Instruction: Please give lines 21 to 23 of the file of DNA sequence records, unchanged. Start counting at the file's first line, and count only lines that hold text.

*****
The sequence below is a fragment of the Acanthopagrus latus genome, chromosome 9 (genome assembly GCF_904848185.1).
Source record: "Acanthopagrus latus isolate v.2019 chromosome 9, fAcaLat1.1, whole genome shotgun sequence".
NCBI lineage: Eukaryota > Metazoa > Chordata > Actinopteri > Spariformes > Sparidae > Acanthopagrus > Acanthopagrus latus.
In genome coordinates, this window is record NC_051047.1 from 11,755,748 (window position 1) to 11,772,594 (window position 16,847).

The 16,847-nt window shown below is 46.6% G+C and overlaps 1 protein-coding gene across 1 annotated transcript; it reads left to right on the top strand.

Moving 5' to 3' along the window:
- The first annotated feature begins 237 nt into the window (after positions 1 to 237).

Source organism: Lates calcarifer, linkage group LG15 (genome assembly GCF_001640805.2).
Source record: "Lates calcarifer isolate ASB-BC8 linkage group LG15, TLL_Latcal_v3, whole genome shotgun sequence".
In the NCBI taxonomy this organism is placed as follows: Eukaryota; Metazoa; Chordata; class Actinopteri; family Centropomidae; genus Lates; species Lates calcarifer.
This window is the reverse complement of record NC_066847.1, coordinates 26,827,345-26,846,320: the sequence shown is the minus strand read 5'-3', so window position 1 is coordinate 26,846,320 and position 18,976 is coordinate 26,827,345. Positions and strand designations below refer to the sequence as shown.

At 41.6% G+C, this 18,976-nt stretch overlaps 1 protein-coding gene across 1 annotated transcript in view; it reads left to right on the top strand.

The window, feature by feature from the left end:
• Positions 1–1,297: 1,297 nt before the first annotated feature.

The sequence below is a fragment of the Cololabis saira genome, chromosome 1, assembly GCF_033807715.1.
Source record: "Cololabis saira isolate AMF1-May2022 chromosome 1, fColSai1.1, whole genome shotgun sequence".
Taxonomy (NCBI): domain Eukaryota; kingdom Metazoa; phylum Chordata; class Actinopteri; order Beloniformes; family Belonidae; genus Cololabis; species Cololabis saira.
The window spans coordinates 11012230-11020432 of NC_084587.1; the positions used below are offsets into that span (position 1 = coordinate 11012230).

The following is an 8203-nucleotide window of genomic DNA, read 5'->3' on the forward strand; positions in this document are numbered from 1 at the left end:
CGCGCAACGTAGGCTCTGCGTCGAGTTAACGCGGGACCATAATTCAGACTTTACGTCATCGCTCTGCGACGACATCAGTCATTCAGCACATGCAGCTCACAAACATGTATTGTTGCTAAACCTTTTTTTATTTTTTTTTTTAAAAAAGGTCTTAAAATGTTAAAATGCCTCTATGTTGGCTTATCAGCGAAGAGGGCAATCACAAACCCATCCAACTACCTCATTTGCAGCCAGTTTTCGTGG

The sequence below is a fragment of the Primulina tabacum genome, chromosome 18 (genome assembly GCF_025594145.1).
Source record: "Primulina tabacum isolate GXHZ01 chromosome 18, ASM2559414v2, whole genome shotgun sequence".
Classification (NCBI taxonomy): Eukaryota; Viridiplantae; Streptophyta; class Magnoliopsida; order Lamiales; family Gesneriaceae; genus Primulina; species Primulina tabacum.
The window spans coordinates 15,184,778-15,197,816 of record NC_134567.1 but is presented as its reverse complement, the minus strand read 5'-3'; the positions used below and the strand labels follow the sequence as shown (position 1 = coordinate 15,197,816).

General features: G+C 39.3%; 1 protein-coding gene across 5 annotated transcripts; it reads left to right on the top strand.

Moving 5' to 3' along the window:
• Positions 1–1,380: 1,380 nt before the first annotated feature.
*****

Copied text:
The sequence below is a fragment of the Primulina tabacum genome, chromosome 18 (genome assembly GCF_025594145.1).
Source record: "Primulina tabacum isolate GXHZ01 chromosome 18, ASM2559414v2, whole genome shotgun sequence".
Classification (NCBI taxonomy): Eukaryota; Viridiplantae; Streptophyta; class Magnoliopsida; order Lamiales; family Gesneriaceae; genus Primulina; species Primulina tabacum.